In Jersey, of course, with many more banks involved in the finance industry, low mortgage rates to employees will also have helped drive up prices faster than the UK, where the proportion of businesses in a city involved in finance would be less.

Historically the multiplier was always the way that banks determined if we earned enough to be able to afford to repay the home loan we had just applied for. Basically this system would work so that you were allowed to borrow as much as two and a half to three times what you annual salary was.

and now....

Most mortgage providers will be pleased to discuss how much you can borrow on a mortgage. The mortgage amount can vary considerably between providers and is usually calculated by using 'income multipliers'. Phrases such as '4 + 1' and '3.75 x joint' are commonly used. These are examples of income multipliers and simply mean that the provider is prepared to lend, say, four times the higher income plus the amount of the lower income (assuming, of course, that a couple is buying).

Ugh, It's Him! said...

All too true. once again, it is down to our beloved finance industry. They went through a long spell of offering mortgages at huge multiples as a staff perk. Because finance employees could therefore make inflated offers to secure their purchases, anyone else also had to struggle to match them, and so the prices rose.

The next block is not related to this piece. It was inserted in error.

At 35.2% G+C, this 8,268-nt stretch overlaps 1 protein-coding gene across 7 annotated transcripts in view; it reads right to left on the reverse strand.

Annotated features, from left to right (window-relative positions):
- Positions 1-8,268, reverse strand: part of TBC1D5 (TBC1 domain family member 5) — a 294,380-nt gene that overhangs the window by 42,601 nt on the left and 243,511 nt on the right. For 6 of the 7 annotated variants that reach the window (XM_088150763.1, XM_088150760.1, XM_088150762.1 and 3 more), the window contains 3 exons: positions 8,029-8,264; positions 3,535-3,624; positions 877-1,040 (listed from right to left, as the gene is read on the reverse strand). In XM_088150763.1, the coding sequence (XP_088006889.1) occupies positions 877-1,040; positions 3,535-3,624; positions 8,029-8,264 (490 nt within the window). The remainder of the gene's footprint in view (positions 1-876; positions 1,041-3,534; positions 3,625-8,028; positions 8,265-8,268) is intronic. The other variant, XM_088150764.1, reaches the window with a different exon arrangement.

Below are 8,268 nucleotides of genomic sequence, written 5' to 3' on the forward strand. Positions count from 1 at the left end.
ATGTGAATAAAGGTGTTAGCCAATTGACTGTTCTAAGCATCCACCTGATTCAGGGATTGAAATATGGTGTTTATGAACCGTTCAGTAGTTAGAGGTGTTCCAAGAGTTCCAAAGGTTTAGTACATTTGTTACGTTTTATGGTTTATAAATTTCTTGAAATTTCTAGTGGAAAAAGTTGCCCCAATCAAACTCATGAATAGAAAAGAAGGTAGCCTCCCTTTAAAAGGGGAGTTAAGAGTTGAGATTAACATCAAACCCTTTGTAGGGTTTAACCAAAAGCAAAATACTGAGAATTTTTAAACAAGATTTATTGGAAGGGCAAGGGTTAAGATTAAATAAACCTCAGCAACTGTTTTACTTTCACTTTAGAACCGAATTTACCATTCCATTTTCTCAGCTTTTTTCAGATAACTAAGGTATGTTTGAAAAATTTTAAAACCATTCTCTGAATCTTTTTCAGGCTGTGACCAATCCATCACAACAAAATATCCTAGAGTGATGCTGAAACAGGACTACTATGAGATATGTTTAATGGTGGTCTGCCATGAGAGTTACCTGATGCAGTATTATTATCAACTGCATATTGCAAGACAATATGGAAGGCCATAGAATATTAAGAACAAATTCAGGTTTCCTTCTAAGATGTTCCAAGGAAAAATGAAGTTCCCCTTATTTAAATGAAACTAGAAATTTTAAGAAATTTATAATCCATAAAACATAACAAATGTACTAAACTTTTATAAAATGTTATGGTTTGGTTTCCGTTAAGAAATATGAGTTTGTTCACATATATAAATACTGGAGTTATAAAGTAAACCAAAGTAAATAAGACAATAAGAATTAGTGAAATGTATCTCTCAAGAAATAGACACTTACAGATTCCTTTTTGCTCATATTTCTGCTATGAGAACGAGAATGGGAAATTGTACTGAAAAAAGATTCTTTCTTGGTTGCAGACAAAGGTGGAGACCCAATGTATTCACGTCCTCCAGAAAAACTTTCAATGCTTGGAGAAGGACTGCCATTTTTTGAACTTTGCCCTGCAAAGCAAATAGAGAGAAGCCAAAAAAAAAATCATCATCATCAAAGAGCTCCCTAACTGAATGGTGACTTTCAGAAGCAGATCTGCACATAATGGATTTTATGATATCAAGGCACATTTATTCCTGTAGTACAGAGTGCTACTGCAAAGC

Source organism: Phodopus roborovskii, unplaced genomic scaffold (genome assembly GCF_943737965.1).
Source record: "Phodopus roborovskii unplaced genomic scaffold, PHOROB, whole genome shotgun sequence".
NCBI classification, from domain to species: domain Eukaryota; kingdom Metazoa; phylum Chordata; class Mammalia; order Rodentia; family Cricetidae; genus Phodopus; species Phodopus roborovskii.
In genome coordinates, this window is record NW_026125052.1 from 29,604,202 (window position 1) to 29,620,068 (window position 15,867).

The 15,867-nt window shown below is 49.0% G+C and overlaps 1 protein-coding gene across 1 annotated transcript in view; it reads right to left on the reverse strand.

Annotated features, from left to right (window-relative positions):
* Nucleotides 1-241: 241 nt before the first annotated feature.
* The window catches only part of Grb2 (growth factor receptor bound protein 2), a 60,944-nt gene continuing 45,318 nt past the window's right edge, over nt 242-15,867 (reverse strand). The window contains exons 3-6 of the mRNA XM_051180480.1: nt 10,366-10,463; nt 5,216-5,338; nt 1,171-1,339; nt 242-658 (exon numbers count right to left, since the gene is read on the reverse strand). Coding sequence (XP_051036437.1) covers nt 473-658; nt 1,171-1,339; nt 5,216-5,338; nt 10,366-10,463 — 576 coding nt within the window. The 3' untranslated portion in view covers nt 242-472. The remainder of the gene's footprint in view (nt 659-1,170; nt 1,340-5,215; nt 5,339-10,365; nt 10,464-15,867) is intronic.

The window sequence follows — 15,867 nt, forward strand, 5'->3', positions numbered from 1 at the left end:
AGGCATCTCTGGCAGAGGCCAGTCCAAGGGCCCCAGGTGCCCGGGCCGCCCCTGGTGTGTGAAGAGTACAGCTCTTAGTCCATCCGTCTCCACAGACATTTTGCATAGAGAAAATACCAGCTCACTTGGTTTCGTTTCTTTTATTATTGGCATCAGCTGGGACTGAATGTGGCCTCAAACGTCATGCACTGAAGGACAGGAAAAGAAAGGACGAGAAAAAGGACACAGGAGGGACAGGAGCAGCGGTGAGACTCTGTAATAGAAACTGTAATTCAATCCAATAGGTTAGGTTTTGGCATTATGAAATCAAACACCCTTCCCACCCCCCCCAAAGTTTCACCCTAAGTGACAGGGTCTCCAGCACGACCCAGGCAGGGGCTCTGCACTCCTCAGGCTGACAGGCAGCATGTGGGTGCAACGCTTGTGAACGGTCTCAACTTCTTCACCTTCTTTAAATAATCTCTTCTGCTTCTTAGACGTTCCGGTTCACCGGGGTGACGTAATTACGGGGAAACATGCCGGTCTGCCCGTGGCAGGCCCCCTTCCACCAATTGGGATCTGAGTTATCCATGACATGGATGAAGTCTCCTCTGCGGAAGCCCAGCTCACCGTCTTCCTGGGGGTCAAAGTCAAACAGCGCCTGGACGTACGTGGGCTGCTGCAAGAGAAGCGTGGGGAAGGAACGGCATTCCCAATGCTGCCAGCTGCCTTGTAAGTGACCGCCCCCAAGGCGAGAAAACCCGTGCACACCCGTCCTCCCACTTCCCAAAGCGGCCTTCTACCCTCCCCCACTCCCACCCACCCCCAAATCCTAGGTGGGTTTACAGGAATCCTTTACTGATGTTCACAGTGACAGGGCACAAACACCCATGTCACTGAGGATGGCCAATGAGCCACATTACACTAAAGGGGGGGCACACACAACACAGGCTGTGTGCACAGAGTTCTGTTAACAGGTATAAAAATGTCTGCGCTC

Now, the mortgage supply has tightened up, and anyone who bought in the last 15 years can't afford to sell at a heavy loss, so the housing market has stagnated. There is a great danger that there will be a complete crash in house prices soon. While this may seem like good news for the thousands wishing they could buy, every cut-price house spells ruin for the seller, so there will be no more net happiness at the end of the day. While the banks will of course collect their money and repatriate it out of our economy.

Anonymous said...

Sorry to hear of your bereavement. Glad to see you back blogging.
There is surely no doubt that the affordabiity of housing in Jersey has decreased in recent decades.

I would be interest to know if rents are similarly affected as house purchase prices compared to incomes.

I have a inchoate notion that in general house prices and food prices are inversely correlated. It used to be people (in the UK at last) spent 40% or so of their income on food, now it is only 10%. I suspect in general the proportions spent on housing have gone the other way.

Nick Palmer said...

Welcome back Ratleskutle!

ratleskutle said...

Thank you.

Just a few months ago we were offered a mortgage of 5 times joint income. I think that what stops many from having the option to buy is the deposit. Now that property prices are so high, the deposit required is a substantial sum. It's not possible to save that sort of money when you're paying a massive rent and loads of tax.